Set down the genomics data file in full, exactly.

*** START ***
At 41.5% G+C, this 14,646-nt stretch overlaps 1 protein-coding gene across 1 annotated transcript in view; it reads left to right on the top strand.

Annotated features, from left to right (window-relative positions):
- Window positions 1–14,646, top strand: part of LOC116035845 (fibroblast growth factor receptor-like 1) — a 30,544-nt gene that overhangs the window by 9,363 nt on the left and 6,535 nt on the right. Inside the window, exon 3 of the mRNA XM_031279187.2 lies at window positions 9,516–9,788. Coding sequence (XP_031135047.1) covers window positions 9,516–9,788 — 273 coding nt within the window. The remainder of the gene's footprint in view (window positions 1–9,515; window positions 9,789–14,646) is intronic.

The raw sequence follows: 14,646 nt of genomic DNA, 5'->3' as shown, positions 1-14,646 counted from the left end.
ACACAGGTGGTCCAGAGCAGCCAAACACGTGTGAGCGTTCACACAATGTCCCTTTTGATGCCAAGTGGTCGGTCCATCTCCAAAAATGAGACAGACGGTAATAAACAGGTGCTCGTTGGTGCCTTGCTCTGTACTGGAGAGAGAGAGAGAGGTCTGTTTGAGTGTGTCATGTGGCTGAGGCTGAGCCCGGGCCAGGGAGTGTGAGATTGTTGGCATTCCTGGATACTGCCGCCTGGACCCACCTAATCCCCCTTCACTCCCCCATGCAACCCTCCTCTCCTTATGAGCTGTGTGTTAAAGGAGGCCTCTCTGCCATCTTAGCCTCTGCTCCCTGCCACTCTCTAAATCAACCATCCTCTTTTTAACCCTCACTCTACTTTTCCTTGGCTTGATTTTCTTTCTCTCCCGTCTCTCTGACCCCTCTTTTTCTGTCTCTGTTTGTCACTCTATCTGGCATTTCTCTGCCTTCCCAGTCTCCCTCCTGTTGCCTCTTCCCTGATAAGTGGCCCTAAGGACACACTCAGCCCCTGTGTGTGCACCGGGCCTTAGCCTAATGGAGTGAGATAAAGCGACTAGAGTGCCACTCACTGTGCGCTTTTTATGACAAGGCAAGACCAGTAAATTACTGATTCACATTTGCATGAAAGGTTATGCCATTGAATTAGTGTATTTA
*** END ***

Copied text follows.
At 41.5% G+C, this 14,646-nt stretch overlaps 1 protein-coding gene across 1 annotated transcript in view; it reads left to right on the top strand.

Annotated features, from left to right (window-relative positions):
- Window positions 1–14,646, top strand: part of LOC116035845 (fibroblast growth factor receptor-like 1) — a 30,544-nt gene that overhangs the window by 9,363 nt on the left and 6,535 nt on the right. Inside the window, exon 3 of the mRNA XM_031279187.2 lies at window positions 9,516–9,788. Coding sequence (XP_031135047.1) covers window positions 9,516–9,788 — 273 coding nt within the window. The remainder of the gene's footprint in view (window positions 1–9,515; window positions 9,789–14,646) is intronic.

The raw sequence follows: 14,646 nt of genomic DNA, 5'->3' as shown, positions 1-14,646 counted from the left end.
ACACAGGTGGTCCAGAGCAGCCAAACACGTGTGAGCGTTCACACAATGTCCCTTTTGATGCCAAGTGGTCGGTCCATCTCCAAAAATGAGACAGACGGTAATAAACAGGTGCTCGTTGGTGCCTTGCTCTGTACTGGAGAGAGAGAGAGAGGTCTGTTTGAGTGTGTCATGTGGCTGAGGCTGAGCCCGGGCCAGGGAGTGTGAGATTGTTGGCATTCCTGGATACTGCCGCCTGGACCCACCTAATCCCCCTTCACTCCCCCATGCAACCCTCCTCTCCTTATGAGCTGTGTGTTAAAGGAGGCCTCTCTGCCATCTTAGCCTCTGCTCCCTGCCACTCTCTAAATCAACCATCCTCTTTTTAACCCTCACTCTACTTTTCCTTGGCTTGATTTTCTTTCTCTCCCGTCTCTCTGACCCCTCTTTTTCTGTCTCTGTTTGTCACTCTATCTGGCATTTCTCTGCCTTCCCAGTCTCCCTCCTGTTGCCTCTTCCCTGATAAGTGGCCCTAAGGACACACTCAGCCCCTGTGTGTGCACCGGGCCTTAGCCTAATGGAGTGAGATAAAGCGACTAGAGTGCCACTCACTGTGCGCTTTTTATGACAAGGCAAGACCAGTAAATTACTGATTCACATTTGCATGAAAGGTTATGCCATTGAATTAGTGTATTTA